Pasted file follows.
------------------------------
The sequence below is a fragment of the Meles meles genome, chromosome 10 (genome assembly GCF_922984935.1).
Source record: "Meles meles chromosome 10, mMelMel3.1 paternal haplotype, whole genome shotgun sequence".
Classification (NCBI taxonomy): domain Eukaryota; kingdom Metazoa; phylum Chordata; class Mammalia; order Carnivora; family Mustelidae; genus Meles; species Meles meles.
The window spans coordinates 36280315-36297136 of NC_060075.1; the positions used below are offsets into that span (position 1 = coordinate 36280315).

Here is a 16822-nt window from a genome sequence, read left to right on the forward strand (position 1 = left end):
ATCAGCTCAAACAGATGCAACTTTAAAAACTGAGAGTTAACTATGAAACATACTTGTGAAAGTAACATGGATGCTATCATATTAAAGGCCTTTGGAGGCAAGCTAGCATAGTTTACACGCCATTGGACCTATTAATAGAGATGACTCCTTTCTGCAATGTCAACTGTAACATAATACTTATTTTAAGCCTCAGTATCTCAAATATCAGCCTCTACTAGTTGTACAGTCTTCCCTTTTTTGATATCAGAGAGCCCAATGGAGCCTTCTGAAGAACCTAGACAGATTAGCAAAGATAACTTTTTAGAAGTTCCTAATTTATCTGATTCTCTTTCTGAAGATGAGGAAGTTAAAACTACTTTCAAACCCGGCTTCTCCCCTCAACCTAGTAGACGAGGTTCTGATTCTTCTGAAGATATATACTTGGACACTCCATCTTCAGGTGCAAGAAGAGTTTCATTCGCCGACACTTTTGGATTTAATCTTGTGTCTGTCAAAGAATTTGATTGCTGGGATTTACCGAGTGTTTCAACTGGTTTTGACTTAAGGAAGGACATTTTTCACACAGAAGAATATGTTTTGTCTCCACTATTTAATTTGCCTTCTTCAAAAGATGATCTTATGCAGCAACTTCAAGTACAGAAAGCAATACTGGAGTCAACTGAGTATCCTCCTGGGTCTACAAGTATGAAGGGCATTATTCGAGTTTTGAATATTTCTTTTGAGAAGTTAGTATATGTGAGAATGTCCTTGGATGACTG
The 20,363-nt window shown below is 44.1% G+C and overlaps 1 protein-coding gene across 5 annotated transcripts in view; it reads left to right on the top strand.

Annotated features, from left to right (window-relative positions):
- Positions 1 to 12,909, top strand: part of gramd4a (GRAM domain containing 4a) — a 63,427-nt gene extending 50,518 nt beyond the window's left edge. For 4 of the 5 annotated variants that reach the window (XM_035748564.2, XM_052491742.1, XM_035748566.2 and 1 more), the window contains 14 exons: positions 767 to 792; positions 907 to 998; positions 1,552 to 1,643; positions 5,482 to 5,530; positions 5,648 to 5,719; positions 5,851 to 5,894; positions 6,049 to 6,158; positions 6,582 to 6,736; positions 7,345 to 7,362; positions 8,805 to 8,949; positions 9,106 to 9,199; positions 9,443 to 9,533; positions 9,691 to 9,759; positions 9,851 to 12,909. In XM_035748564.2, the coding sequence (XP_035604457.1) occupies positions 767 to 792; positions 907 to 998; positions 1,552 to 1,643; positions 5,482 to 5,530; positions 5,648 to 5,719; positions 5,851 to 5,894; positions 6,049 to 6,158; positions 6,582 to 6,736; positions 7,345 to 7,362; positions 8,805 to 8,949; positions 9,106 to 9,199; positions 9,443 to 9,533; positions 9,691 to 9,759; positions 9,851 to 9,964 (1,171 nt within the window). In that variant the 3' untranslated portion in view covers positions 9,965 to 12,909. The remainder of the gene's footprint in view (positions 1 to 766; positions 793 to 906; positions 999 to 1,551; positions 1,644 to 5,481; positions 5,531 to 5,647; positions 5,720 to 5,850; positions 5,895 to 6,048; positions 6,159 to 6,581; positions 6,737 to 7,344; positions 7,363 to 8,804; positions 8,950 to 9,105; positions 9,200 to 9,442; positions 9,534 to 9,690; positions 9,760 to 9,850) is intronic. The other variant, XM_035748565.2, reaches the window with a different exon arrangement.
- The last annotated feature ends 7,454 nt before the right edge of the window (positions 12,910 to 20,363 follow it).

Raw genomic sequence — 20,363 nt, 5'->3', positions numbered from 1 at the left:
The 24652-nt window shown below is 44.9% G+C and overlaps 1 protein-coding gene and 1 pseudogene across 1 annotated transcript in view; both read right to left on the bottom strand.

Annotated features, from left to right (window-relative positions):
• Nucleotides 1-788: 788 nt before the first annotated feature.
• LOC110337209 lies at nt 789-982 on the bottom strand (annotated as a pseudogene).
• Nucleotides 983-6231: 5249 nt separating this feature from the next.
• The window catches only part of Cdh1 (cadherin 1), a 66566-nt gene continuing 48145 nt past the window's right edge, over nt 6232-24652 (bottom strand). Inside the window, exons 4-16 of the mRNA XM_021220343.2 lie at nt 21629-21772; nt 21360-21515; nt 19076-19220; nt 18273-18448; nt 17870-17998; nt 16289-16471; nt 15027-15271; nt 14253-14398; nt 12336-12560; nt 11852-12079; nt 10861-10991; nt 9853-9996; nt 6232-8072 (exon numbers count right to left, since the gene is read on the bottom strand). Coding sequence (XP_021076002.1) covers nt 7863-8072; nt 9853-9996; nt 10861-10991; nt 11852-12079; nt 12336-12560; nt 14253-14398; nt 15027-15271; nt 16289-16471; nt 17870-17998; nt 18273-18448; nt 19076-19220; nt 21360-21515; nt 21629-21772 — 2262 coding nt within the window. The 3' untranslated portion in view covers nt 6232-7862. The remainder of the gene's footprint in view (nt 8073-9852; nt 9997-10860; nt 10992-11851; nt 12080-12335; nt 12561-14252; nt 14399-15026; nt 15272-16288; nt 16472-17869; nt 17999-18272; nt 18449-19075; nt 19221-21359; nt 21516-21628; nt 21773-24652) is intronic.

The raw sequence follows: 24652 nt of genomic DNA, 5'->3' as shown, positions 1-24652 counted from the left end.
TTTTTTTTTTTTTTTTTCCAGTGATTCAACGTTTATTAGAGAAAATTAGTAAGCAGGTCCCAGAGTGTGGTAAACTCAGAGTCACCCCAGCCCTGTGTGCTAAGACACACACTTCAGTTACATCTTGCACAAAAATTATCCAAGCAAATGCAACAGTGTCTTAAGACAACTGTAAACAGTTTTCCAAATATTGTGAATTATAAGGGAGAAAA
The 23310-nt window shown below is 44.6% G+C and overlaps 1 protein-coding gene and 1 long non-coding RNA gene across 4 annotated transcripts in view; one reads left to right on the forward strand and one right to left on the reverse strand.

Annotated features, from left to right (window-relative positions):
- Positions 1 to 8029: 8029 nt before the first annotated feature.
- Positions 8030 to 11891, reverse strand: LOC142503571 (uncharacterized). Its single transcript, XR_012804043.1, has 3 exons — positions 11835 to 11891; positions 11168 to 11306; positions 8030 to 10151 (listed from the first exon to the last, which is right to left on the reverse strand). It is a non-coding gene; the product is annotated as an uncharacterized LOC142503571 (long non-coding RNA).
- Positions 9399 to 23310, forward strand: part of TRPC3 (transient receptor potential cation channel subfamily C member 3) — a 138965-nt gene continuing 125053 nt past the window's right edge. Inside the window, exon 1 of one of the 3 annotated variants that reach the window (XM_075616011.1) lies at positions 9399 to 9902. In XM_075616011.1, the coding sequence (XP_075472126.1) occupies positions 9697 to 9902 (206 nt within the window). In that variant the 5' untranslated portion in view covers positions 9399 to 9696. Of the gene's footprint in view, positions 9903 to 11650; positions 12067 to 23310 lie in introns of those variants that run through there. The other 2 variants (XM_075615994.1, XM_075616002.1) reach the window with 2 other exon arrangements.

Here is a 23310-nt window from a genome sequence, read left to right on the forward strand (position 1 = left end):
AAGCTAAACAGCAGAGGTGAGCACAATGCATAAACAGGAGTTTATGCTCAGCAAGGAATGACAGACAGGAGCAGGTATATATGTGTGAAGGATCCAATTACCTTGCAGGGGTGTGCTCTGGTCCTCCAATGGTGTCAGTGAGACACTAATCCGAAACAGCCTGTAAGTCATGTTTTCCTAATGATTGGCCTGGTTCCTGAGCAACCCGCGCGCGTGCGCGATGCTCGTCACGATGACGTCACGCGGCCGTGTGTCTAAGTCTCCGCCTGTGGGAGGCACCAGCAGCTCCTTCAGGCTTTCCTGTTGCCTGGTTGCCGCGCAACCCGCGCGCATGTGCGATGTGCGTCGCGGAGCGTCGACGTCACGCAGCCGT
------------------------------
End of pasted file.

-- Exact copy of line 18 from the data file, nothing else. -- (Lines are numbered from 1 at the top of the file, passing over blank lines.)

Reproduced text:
The raw sequence follows: 24652 nt of genomic DNA, 5'->3' as shown, positions 1-24652 counted from the left end.